Don’t know where to start so… I’m a 28-year-old male have no kids never been a relationship and don’t have a really have much else. Surprisingly though I’m actually very interested in psychology and can see people problems including my own, but still have I hard time continuing with my own life. Everything I seem to want or achieve in life just doesn’t happen from goals in life to the simplest whatever. Just doesn’t seem to work out for me. I don’t really have friends and I feel like the people I do have around me aren’t really there. One of two problems I come to discover is my mother. I come to realization that she’s a big problem to my mental health. She never really pushed me or ever been supportive anything I do. So, I’m not very affectionate or close to anyone. Another is I have a twin brother who I have nothing in common with so i unconsciously tried to be the opposite in any way I could. I have lost interest in continuing life if I can’t even think about something that just won’t happen and it just frustrating. I’m 28 never had a girlfriend, no job, still live with my parents and don’t really own anything. I thought about suicide since maybe my early 20’s. I’m really just done with life and feel like if my life is just failure after failure that I can’t even think of whatever it maybe then what’s the purpose.Depression & Suicide
Depression & Suicide
Ending your life is not how you should try to solve this or any problem. It should not even be a consideration. You are assuming that because you haven’t identified your life’s purpose that you never will. That is a flawed assumption. It could simply be, as it is for many people in the world, that you haven’t found your purpose yet; it does not mean that you never will or that you should stop trying.
Finding one’s purpose is usually not a straightforward process. It involves soul searching and experimentation with an open mind. It can be enriching, joyful and glorious. It might even be said that it is our purpose in life to find our purpose in life. It is perhaps our reason for being.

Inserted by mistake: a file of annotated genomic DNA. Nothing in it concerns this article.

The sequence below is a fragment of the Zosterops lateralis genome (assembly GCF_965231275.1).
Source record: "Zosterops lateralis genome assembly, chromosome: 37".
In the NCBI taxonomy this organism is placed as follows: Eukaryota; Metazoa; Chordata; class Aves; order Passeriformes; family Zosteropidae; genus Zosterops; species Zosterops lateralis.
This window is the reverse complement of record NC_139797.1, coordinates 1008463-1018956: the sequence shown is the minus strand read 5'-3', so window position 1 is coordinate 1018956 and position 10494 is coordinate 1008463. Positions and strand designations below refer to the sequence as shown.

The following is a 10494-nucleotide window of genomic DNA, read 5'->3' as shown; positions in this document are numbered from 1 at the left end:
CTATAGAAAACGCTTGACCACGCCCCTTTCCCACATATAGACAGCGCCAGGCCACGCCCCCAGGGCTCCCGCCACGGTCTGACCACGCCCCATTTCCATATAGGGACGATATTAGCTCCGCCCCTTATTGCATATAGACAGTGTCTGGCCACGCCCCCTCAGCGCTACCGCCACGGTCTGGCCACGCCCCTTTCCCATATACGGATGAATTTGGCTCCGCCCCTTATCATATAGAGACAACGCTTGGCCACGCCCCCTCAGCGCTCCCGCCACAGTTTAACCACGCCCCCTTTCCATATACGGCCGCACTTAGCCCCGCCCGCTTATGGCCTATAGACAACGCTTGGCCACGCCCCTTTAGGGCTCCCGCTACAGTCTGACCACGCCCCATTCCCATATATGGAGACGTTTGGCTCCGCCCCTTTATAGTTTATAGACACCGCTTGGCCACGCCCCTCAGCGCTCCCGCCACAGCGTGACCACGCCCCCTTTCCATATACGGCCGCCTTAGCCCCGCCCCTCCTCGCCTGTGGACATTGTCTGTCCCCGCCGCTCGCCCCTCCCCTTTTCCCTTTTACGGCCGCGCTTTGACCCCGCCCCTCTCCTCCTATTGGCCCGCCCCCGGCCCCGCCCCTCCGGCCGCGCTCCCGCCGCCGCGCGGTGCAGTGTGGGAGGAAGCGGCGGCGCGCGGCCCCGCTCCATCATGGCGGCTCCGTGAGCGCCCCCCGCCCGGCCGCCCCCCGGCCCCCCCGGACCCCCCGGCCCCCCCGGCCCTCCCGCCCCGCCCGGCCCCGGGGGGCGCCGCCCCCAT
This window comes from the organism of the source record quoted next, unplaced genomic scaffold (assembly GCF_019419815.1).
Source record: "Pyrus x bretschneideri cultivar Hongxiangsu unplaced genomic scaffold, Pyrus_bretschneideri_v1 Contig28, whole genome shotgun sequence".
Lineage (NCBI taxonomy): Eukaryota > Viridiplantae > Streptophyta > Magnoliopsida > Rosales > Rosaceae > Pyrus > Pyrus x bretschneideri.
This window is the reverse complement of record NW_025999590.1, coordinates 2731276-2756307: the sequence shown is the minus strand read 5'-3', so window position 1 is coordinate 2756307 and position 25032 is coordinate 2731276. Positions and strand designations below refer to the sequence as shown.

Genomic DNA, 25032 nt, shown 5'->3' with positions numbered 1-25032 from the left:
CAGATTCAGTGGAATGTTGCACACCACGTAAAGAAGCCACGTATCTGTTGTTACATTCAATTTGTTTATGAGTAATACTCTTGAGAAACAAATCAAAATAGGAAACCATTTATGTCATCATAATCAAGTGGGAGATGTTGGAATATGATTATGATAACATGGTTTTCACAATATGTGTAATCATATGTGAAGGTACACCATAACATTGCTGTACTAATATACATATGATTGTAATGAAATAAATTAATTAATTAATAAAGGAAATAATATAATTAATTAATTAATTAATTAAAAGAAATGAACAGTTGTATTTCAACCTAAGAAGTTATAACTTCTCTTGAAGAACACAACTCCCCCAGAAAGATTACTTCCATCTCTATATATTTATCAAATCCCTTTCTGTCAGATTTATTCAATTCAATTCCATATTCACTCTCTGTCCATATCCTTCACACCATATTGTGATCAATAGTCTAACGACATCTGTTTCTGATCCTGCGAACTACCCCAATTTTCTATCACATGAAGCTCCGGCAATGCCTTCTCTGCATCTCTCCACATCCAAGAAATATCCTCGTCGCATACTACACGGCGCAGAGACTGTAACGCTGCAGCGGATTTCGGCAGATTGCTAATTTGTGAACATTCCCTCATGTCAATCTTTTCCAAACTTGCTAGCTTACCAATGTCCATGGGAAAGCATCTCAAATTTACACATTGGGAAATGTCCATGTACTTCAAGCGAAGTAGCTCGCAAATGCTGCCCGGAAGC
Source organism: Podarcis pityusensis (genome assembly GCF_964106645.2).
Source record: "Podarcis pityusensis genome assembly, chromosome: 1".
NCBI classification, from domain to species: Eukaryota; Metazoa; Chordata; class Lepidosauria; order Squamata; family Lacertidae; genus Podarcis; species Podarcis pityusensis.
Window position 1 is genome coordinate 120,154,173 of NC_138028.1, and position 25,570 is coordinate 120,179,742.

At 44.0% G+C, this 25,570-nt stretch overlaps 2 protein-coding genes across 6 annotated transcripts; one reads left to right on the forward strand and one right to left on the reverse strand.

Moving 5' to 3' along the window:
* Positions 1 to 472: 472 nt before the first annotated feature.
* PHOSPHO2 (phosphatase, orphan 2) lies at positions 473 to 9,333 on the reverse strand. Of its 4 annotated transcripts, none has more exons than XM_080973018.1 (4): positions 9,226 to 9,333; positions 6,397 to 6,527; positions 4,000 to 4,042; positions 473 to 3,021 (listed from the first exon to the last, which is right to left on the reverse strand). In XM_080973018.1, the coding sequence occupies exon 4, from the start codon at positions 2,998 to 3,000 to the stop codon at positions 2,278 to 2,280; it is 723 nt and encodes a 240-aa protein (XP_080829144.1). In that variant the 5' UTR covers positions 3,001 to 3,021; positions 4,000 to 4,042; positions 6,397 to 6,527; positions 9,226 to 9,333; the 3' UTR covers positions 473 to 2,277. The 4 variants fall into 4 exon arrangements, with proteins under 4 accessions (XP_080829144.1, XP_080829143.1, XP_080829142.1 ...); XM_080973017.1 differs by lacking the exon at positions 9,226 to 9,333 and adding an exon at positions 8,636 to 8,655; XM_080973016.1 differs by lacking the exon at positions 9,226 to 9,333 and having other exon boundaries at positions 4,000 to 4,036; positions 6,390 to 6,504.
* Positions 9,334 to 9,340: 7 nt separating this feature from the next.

You stated that your life isn’t going as planned. Perhaps that is because you have made incorrect choices. Many people make life choices that are not in their best interest often because they are misguided about what they think will make them happy. Abraham Maslow, in writing about the process of self-actualization, believes that “the average normal, well-adjusted person often has not the slightest idea of what he is, of what he wants, of what his own opinions are,” in part because they have not uncovered their own wants and desires. You can change this with conscious self-exploration and counseling. A good therapist will examine your life and assist you in making the proper adjustments. Counseling can help you to achieve your life goals more efficiently.
People often erroneously believe that they’re supposed to know how to solve all of their life problems. If they can’t, they feel weak, helpless or like a failure. The reality is that we are not born knowing how to do these types of things. There is no shame in not knowing. When we know that we don’t know, we must look for those answers in books, mentors, education, and counseling, etc. Once we learn what we need to know we can then use that knowledge to make better choices. That is how we learn, grow and change.
It’s common for people who are depressed to compare themselves to other people and then judge themselves as a failure. Depressed people often see everyone else as being happy and successful but their perception is skewed. At some point, everyone struggles in life. Thankfully, treatment is available and can assist you in making the necessary life course corrections.
Be kind to yourself. Do not be judgmental and harsh. That can often be easier said than done because we live in a culture that is competitive, focused on status and the accumulation of material goods and wealth. Many people are misguided about what they think will make them happy and are suffering as a result.
In the meantime, you might try volunteering and being useful to others. Studies show that helping others can be deeply spiritually rewarding. Volunteerism is not a treatment for depression per se but in the short-term, it could help you in positive ways.
If you’re open to it, contact a local therapist. Try asking your primary care physician for a referral. Alternatively, you can use the “find help” tab, at the top of this page, to search for a good therapist. I always recommend contacting four to five therapists. Contact them and discuss these issues over the phone. Choose the one with whom you feel the most comfortable and then meet in person. Finally, if you cannot protect yourself, contact emergency services. They will keep you safe and ensure that you receive the proper treatment. Please take care.